Milieufilosofisch Nederland wordt momenteel verdeeld door een controverse naar aanleiding vanrecente publicaties van de Wageningse filosofen Keulartz en Korthals. In dit artikel wil ik - aande hand van een analyse van het gebruik van het natuurbegrip bij Wim Zweers - laten zien dat Keulartz op een tot nu toe onderbelicht probleem wijst: het probleem van de veelheid vannatuurbeelden. Tegelijkertijd wil ik echter aantonen dat Keulartz' eigen, 'post-naturalistische' positie op een tegenspraak berust. Tenslotte geef ik aan hoe deze controverses zijn terug (...)
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  4. Review of A Brief History of Everything by Ken Wilber (1996).Michael Starks - 2017 - Philosophy, Human Nature and the Collapse of Civilization Michael Starks 3rd Ed. (2017).
    The Einstein of the New Age holds forth in his unique and brilliant style on the history of world views and how to put spirit back in our life. If you have the patience to learn his jargon and read slowly there is alot of serious brainfood here. I read this and his Sex, Ecology and Spirituality(1995) with Hofstadter´s famous Godel, Escher, Bach(GEB) written in 1980(both of which I have reviewed here). Wilber´s work has many parallels with GEB, both of (...)
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  5. Postmodernism and the Environmental Crisis.Arran Gare - 1995 - London: Routledge.
    Postmodernism and the Environmental Crisis is the only book to combine cultural theory and environmental philosophy. In it, Arran Gare analyses the conjunction between the environmental crisis, the globalisation of capitalism and the disintegration of the culture of modernity. It explains the paradox of growing concern for the environment and the paltry achievements of environmental movements. Through a critique of the philosophies underlying approaches to the environmental crisis, Arran Gare puts forward his own, controversial theory of a new postmodern world (...)
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  6. Environmental Virtues and Environmental Justice.Paul Haught - 2011 - Environmental Ethics 33 (4):357-375.
    Environmental virtue ethics (EVE) can be applied to environmental justice. Environmental justice refers to the concern that many poor and nonwhite communities bear a disproportionate burden of risk of exposure to environmental hazards compared to white and/or economically higher-class communities. The most common applied ethical response to this concern—that is, to environmental injustice—is the call for an expanded application of human rights, such as requirements for clean air and water. The virtue-oriented approach can be made consistent with such calls, but (...)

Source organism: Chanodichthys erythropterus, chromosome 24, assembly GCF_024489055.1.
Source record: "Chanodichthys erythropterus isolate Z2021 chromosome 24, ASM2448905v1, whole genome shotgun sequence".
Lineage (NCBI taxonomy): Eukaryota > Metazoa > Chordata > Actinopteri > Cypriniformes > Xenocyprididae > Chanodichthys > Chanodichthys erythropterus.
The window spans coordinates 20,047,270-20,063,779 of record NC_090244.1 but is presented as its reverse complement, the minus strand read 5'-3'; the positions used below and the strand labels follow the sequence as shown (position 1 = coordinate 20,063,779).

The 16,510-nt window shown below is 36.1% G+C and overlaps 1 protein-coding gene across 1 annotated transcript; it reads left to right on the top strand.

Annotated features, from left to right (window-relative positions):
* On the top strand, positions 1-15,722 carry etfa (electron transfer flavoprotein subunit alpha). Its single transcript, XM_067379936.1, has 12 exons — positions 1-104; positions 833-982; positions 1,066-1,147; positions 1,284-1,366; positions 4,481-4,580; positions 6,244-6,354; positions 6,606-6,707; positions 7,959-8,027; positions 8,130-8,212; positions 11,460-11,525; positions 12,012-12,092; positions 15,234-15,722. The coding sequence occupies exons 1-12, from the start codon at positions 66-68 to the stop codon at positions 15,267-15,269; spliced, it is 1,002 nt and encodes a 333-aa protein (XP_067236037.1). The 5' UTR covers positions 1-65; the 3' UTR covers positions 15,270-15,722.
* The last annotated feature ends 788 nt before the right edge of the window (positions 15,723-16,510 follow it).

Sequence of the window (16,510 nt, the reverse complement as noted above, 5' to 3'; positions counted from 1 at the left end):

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Environmental Pragmatism
  1. A Theory of Predictive Dissonance: Predictive Processing Presents a New Take on Cognitive Dissonance.Roope Oskari Kaaronen - 2018 - Frontiers in Psychology 9.
    This article is a comparative study between predictive processing (PP, or predictive coding) and cognitive dissonance (CD) theory. The theory of CD, one of the most influential and extensively studied theories in social psychology, is shown to be highly compatible with recent developments in PP. This is particularly evident in the notion that both theories deal with strategies to reduce perceived error signals. However, reasons exist to update the theory of CD to one of “predictive dissonance.” First, the hierarchical PP (...)
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Environmental Humanism
  1. Posthumanism: A Fickle Philosophy?Steven Umbrello - 2018 - Con Texte 2 (1):28-32.
    Defining posthumanism as a single, well-oriented philosophy is a difficult if not impossible endeavour. Part of the reason for this difficulty is accounted by posthumanism’s illusive origins and its perpetually changing hermeneutics. This short paper gives a brief account of the ecological trend in contemporary posthumanism and provides a short prescription for the future of posthumanist literature and potential research avenues.
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  2. From Particular Times and Spaces to Metaphysics of Leopold´s Ethics of the Land.Guido J. M. Verstraeten & Willem W. Verstraeten - 2014 - Asian Journal of Humanities and Social Studies (No 1).
    Modern rationalism transformed the modern homeland to a discursive space and time by means of institutes governing the modern society in all its walks. Based on the Newtonian and Kantian conception of space and time the discursive field is just a scene wherein any human individual adopts stewardship to create progress by reducing landscape and non-human life to auxiliary items for human’s benefit. In contrast, Aldo Leopold considered humans, non human life and the landscape as mutually influencing participants and enlarged (...)